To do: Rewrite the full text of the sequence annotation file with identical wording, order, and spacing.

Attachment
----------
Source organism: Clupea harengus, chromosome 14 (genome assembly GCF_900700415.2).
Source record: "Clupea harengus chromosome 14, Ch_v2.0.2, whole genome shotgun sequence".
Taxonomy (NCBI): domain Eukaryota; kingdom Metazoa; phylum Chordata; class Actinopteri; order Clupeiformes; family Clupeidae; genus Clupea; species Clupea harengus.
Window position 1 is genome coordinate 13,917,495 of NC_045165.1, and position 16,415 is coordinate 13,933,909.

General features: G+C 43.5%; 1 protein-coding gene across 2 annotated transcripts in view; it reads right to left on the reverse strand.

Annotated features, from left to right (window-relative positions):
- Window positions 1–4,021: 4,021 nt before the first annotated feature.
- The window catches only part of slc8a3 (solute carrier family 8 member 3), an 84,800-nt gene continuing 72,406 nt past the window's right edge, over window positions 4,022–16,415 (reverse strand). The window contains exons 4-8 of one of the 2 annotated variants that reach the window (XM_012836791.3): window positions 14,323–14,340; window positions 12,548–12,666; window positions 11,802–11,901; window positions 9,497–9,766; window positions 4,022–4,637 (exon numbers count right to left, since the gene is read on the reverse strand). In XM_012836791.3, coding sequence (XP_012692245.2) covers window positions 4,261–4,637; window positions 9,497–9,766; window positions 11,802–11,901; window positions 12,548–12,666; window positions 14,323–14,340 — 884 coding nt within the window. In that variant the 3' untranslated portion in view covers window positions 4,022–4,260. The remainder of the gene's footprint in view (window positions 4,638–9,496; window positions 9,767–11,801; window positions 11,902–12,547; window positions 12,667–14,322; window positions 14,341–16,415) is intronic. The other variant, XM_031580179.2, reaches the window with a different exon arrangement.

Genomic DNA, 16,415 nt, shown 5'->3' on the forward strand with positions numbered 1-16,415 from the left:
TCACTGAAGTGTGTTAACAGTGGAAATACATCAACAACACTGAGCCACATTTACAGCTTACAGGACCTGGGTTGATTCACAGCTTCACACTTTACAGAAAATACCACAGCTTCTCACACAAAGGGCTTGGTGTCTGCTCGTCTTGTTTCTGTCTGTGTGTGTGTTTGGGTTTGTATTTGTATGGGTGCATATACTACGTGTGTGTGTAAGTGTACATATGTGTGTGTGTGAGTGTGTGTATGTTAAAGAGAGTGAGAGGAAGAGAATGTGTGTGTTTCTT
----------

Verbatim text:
Source organism: Clupea harengus, chromosome 14 (genome assembly GCF_900700415.2).
Source record: "Clupea harengus chromosome 14, Ch_v2.0.2, whole genome shotgun sequence".
Taxonomy (NCBI): domain Eukaryota; kingdom Metazoa; phylum Chordata; class Actinopteri; order Clupeiformes; family Clupeidae; genus Clupea; species Clupea harengus.
Window position 1 is genome coordinate 13,917,495 of NC_045165.1, and position 16,415 is coordinate 13,933,909.

General features: G+C 43.5%; 1 protein-coding gene across 2 annotated transcripts in view; it reads right to left on the reverse strand.

Annotated features, from left to right (window-relative positions):
- Window positions 1–4,021: 4,021 nt before the first annotated feature.
- The window catches only part of slc8a3 (solute carrier family 8 member 3), an 84,800-nt gene continuing 72,406 nt past the window's right edge, over window positions 4,022–16,415 (reverse strand). The window contains exons 4-8 of one of the 2 annotated variants that reach the window (XM_012836791.3): window positions 14,323–14,340; window positions 12,548–12,666; window positions 11,802–11,901; window positions 9,497–9,766; window positions 4,022–4,637 (exon numbers count right to left, since the gene is read on the reverse strand). In XM_012836791.3, coding sequence (XP_012692245.2) covers window positions 4,261–4,637; window positions 9,497–9,766; window positions 11,802–11,901; window positions 12,548–12,666; window positions 14,323–14,340 — 884 coding nt within the window. In that variant the 3' untranslated portion in view covers window positions 4,022–4,260. The remainder of the gene's footprint in view (window positions 4,638–9,496; window positions 9,767–11,801; window positions 11,902–12,547; window positions 12,667–14,322; window positions 14,341–16,415) is intronic. The other variant, XM_031580179.2, reaches the window with a different exon arrangement.

Genomic DNA, 16,415 nt, shown 5'->3' on the forward strand with positions numbered 1-16,415 from the left:
TCACTGAAGTGTGTTAACAGTGGAAATACATCAACAACACTGAGCCACATTTACAGCTTACAGGACCTGGGTTGATTCACAGCTTCACACTTTACAGAAAATACCACAGCTTCTCACACAAAGGGCTTGGTGTCTGCTCGTCTTGTTTCTGTCTGTGTGTGTGTTTGGGTTTGTATTTGTATGGGTGCATATACTACGTGTGTGTGTAAGTGTACATATGTGTGTGTGTGAGTGTGTGTATGTTAAAGAGAGTGAGAGGAAGAGAATGTGTGTGTTTCTT